What most people think when they hear “pushup” is the standard variety of this move. It’s easy to execute, but proper form is crucial. Maintain your focus through each movement and start to set good habits!
Here’s how to get set up to do a push up:
Start in plank position with the hands slightly wider than shoulder width apart.
Angle your hands in the most comfortable position for you, straight forward, slightly turned inward if it’s less stressful on your wrists, or on your knuckles on a semi-soft surface like grass or carpet.
Your feet should be in the most comfortable position for you. For some, that might be shoulder width apart. For others, it might be that the feet are touching. Generally speaking, the wider apart your feet, the more stable you’ll be.
Picture a metal rod running from the top of your head down through your heels. Keep your body in line throughout the movement. Your butt shouldn’t be sticking way up in the air or sagging.
If you have a problem getting the proper form with your body, try clenching your butt and then tighten your abs to engage the core. If you’ve been doing push ups incorrectly, this might be a big change for you.
Your head should be looking slightly ahead of you in a neutral position. If you’re doing them right, your chin should be the first part of your head to touch the floor, not your nose.
Steadily lower yourself until your elbows are at a 90 degree angle or smaller, keep your elbows back, pause slightly and then explode back up until you’re back in the same position.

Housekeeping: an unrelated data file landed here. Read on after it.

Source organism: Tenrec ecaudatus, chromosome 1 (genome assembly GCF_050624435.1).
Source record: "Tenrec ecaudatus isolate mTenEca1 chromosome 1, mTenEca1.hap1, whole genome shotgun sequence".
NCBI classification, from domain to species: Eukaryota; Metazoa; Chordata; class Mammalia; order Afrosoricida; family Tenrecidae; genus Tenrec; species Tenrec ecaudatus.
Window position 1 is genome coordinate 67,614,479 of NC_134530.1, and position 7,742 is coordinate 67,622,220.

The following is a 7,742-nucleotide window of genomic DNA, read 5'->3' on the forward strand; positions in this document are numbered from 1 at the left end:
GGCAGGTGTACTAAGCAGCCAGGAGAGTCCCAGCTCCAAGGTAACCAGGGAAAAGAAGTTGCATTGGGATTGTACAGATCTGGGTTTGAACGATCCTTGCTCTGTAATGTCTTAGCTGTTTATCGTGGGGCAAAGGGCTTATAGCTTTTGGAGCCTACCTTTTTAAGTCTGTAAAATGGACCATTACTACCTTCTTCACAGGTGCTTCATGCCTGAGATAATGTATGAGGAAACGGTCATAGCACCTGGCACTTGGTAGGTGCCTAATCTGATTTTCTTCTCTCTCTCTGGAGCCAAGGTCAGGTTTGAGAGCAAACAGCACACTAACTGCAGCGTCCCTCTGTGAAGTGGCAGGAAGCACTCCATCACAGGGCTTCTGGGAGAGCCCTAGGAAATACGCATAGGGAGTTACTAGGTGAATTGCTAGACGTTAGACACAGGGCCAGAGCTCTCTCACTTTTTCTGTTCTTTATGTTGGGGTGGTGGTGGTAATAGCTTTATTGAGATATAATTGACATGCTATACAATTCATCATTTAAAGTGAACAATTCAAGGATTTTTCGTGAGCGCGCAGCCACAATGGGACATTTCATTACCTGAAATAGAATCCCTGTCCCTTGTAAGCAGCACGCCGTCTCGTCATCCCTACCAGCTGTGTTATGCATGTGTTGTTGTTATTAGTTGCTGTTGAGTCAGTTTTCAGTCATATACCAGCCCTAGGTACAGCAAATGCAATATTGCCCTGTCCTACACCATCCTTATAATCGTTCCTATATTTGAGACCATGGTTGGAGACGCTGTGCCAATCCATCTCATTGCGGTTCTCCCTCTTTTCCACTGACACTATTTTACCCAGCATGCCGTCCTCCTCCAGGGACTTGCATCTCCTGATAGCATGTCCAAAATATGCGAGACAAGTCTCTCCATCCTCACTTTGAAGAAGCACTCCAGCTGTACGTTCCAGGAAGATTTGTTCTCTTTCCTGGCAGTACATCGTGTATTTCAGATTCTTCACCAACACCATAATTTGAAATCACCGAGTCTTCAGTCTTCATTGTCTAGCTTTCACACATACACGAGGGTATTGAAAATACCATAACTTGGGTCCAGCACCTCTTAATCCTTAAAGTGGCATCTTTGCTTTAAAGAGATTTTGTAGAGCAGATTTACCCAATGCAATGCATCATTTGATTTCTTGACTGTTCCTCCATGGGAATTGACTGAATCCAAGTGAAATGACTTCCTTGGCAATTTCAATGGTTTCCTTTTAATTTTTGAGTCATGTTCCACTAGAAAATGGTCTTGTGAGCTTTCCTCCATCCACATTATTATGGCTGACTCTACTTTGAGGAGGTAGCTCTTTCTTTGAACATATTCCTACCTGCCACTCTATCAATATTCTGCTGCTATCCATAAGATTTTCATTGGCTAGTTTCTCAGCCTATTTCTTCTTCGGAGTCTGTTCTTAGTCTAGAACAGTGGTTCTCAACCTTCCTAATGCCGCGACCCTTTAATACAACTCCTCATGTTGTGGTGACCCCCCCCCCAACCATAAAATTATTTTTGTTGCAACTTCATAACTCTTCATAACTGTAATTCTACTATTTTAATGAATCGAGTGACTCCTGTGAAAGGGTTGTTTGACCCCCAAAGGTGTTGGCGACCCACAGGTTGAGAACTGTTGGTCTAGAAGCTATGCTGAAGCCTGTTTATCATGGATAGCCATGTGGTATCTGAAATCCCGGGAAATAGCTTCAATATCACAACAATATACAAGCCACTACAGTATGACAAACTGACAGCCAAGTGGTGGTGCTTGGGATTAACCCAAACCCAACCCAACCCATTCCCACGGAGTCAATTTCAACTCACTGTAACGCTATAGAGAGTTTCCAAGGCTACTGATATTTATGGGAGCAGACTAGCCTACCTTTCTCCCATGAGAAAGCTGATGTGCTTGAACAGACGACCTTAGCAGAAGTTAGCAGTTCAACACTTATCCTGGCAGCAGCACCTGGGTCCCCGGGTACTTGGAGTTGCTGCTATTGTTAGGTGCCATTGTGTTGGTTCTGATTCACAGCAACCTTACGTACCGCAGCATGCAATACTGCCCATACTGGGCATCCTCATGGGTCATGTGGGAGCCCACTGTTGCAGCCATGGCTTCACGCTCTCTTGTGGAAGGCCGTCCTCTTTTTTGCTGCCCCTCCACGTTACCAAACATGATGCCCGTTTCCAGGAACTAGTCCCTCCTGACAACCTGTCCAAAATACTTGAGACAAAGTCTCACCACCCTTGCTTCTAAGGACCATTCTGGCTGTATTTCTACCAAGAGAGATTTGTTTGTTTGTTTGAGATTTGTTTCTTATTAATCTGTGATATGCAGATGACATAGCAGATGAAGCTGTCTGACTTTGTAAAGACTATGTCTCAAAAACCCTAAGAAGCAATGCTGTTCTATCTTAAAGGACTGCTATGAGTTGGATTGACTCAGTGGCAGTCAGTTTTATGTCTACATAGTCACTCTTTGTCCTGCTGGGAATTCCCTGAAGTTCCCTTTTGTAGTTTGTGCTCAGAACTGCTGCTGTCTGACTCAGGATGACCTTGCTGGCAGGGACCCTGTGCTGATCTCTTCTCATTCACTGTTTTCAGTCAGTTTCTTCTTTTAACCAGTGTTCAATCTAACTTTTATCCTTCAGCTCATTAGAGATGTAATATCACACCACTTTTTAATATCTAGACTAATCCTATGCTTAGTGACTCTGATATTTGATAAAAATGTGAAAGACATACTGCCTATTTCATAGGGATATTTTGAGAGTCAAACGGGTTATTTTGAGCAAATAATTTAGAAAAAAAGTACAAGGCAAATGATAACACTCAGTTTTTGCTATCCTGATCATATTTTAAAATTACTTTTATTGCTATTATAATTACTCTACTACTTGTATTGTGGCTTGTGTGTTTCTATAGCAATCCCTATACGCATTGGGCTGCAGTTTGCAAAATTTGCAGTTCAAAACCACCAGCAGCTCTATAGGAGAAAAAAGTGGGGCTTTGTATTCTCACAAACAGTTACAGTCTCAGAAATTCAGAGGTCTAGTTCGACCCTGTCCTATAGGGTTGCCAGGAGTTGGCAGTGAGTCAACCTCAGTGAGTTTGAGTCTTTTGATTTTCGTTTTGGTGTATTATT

If you’re not quite strong enough to complete a standard pushup with proper form, work on a modified stance until you can. You can also try doing a pushup off of a wall while standing if this modified pushup is too much at first.
If you’re looking for more of a challenge, here are other push up variations!
Wide– Place the hands farther out to the side of the body than in a standard push up for more chest and shoulder activation.
Narrow– Place the hands closer to the body than in a standard push up for more chest and tricep activation.
Decline– Elevate the feet on a bench or box to get more upper chest and shoulder activation.
Diamond– Put the hands together so that the thumbs and index fingers form a diamond, place the hands below the center of the chest to isolate the triceps.
Pike– Raise the butt into the air so the body forms a triangle with the ground. It looks a little like the downward dog, but the arms are more perpendicular to the ground. This is a fantastic way to work up to a handstand push-up, just gradually elevate the legs for more shoulder activation.
Staggered– Place one hand farther forward than the other to emphasize one side of the chest. This may be useful for someone whose strength is lagging on their non-dominant side.
Negative– Lower the body slowly, but keep the “up” part of the movement fast. This is a great way to build size and strength in any exercise.